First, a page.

double hmd_q[4] = { /* insert headset rotation quaternion here */ };
gc->startStroke(left, hmd_p, hmd_q, myFirstCombo_leftHandGesture);
gc->startStroke(right, hmd_p, hmd_q, myFirstCombo_rightHandGesture);
[…]
// repeat the following while performing the gesture with your controller:
double p_left[3] = { /* insert left controller position here */ };
double q_left[4] = { /* insert left controller rotation quaternion here */ };
gc->contdStrokeQ(left, p_left, q_left);
double p_right[3] = { /* insert right controller position here */ };
double q_right[4] = { /* insert right controller rotation quaternion here */ };
gc->contdStrokeQ(right, p_right, q_right);
// ^ repeat the abover while performing the gesture with your controller.
[…]
// at the end of the gesture, call:
gc->endStroke(left);
gc->endStroke(right);

Repeat this multiple times for each gesture you want to identify.
We recommend recording at least 20 samples for each gesture, and have different people perform each gesture.

(4) Start the training process by calling startTraining().
You can optionally register callback functions to receive updates on the learning progress by calling setTrainingUpdateCallback() and setTrainingFinishCallback().

gc->setMaxTrainingTime(60); // Set training time to 60 seconds.
gc->startTraining();

You can stop the training process by calling stopTraining(). After training, you can check the gesture identification performance by calling recognitionScore() (a value of 1 means 100% correct recognition).

(5) Now you can identify new gestures performed by the user in the same way as you were recording samples:

double hmd_p[3] = { /* headset position */ };
double hmd_q[4] = { /* headset rotation quaternion */ };
gc->startStroke(left, hmd_p, hmd_q);
gc->startStroke(right, hmd_p, hmd_q);
[…]
// repeat the following while performing the gesture with your controller:
double p_left[3] = { /* left controller position */ };
double q_left[4] = { /* left controller rotation quaternion */ };
gc->contdStrokeQ(left, p_left, q_left);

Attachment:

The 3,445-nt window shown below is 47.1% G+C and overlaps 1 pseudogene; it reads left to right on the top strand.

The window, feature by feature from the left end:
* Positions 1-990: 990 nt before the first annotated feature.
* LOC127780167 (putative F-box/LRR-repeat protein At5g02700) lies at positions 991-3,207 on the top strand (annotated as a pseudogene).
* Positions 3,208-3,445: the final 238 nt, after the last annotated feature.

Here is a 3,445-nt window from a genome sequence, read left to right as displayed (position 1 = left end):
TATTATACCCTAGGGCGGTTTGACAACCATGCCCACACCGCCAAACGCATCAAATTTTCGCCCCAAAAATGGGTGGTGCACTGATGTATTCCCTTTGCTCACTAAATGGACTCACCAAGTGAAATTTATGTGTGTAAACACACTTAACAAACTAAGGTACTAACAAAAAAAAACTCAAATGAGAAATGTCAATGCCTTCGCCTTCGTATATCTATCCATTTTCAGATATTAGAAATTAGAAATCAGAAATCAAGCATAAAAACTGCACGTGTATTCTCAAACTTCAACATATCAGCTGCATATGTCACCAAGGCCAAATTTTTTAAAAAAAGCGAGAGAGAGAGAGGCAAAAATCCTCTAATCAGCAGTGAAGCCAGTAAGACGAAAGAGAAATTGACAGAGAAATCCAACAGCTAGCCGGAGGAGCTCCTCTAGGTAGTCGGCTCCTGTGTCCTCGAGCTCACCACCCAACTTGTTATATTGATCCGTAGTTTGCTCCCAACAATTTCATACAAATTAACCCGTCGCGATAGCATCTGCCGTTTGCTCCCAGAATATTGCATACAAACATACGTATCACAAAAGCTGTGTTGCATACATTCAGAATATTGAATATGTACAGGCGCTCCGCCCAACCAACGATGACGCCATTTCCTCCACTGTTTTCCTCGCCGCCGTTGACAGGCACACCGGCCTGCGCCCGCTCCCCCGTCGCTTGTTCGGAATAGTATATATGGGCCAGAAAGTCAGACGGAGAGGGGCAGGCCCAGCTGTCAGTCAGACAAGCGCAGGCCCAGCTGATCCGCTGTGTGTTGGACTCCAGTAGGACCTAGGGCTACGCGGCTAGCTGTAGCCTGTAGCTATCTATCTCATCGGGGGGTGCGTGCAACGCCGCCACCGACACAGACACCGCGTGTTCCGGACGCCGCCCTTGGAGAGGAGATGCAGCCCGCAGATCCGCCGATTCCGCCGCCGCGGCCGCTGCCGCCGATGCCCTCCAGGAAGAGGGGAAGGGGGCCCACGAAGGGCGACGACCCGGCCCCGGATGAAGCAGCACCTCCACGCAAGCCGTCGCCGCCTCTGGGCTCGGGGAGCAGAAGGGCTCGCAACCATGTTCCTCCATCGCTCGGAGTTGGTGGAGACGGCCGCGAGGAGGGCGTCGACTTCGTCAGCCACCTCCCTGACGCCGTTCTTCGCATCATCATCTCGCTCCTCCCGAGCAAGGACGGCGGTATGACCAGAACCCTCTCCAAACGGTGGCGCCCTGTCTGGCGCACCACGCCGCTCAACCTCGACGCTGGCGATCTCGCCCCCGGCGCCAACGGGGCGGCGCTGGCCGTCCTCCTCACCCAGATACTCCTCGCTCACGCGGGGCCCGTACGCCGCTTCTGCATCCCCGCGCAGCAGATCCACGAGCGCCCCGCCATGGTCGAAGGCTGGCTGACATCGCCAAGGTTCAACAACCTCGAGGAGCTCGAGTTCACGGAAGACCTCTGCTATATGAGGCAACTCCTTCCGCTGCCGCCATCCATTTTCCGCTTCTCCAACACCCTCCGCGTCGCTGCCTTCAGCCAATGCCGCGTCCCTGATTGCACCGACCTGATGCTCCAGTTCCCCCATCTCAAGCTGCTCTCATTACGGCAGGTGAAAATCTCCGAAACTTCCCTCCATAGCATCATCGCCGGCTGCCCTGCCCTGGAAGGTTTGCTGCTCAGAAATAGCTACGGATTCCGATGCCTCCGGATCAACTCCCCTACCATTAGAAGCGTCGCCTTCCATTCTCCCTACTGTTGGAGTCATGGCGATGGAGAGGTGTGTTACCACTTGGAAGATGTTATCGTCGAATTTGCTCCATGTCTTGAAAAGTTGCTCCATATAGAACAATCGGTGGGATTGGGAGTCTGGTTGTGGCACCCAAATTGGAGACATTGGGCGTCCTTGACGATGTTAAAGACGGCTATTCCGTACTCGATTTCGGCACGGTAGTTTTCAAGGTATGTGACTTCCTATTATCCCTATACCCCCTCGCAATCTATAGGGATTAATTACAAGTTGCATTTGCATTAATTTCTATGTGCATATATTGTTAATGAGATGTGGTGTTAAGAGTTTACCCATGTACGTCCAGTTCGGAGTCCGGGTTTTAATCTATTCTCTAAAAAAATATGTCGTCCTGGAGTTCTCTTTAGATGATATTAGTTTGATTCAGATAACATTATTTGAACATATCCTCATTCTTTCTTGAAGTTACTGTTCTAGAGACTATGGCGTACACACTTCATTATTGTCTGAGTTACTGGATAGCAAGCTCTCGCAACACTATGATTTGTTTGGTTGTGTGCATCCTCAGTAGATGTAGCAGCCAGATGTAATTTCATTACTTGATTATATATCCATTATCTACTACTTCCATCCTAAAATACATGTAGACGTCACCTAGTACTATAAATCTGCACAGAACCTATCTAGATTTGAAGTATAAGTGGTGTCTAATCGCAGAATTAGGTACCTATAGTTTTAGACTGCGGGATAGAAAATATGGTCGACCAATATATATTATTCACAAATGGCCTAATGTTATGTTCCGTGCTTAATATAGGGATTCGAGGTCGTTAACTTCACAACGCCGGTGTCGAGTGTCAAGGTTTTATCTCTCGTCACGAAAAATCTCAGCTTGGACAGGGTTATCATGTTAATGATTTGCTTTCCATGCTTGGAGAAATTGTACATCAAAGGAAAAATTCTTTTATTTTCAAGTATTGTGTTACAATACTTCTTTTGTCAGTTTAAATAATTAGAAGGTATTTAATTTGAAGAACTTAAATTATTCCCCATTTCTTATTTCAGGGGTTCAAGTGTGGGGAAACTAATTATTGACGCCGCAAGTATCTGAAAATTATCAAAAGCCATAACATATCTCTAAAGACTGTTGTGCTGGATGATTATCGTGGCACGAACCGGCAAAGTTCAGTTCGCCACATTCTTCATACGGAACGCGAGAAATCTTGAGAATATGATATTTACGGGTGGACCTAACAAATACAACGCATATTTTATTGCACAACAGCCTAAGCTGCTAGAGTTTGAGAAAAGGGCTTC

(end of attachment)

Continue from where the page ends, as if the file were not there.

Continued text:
double p_right[3] = { /* right controller position */ };
double q_right[4] = { /* right controller rotation quaternion */ };
gc->contdStrokeQ(right, p_right, q_right);
// ^ repead while performing the gesture with your controller.
[…]
gc->endStroke(left);
gc->endStroke(right);
int identifiedGestureCombo = gc->identifyGestureCombination();
if (identifiedGestureCombo == myFirstCombo) {
// ...
}

(6) Now you can save and load the artificial intelligence.

gc->saveToFile("C:/myGestureCombos.dat");
// ...
gc->loadFromFile("C:/myGestureCombos.dat");

How to use the Android AAR package

(1) Import the library into your Android Studio project:
1: Select File > New > New Module.
2: Select Import .JAR/.AAR Package then click Next.
3: Select the location of MiVRy.aar and click “Finish”.
4: In your project’s build.gradle add to the “dependencies” list the following: implementation project(‘:mivry’)

(2) Include in your java files:
1: Add the import to the top of your file:
import com.maruiplugin.mivry.MiVRy;
2: Create a MiVRy object:
MiVRy mivry = new MiVRy();

(3) Create gestures:
1: Register a new gesture with:
int gesture_id = mivry.CreateGesture(“my gesture”);
2: Start the gesture recording with:
mivry.StartGesture(gesture_id);
3: Move the device to perform the gesture.
4: Finish the recording with:
mivry.EndGesture();
5: Repeat the process (3.2 ~ 3.4) multiple times. We recommend recording at least 20 samples.
6: After recording samples for all your gestures, start the training process:
mivry.StartTraining();

(4) Identify gestures:
1: Start the gesture with:
mivry.StartGesture(-1);
2: Move the device to perform the gesture.
3: End the gesture and get the ID of the identified gesture with
int gesture_id = mivry.EndGesture();
4: If needed, the name of the identified gesture can be acquired with
String gesture_name = mivry.GetGestureName(gesture_id);

Troubleshooting and Frequently Asked Questions

(1) Where / when in my own program do I have to create the GestureRecognition or GestureCombination object?

You can create the gesture recognition object anywhere in your project. There are no special requirements where to do it.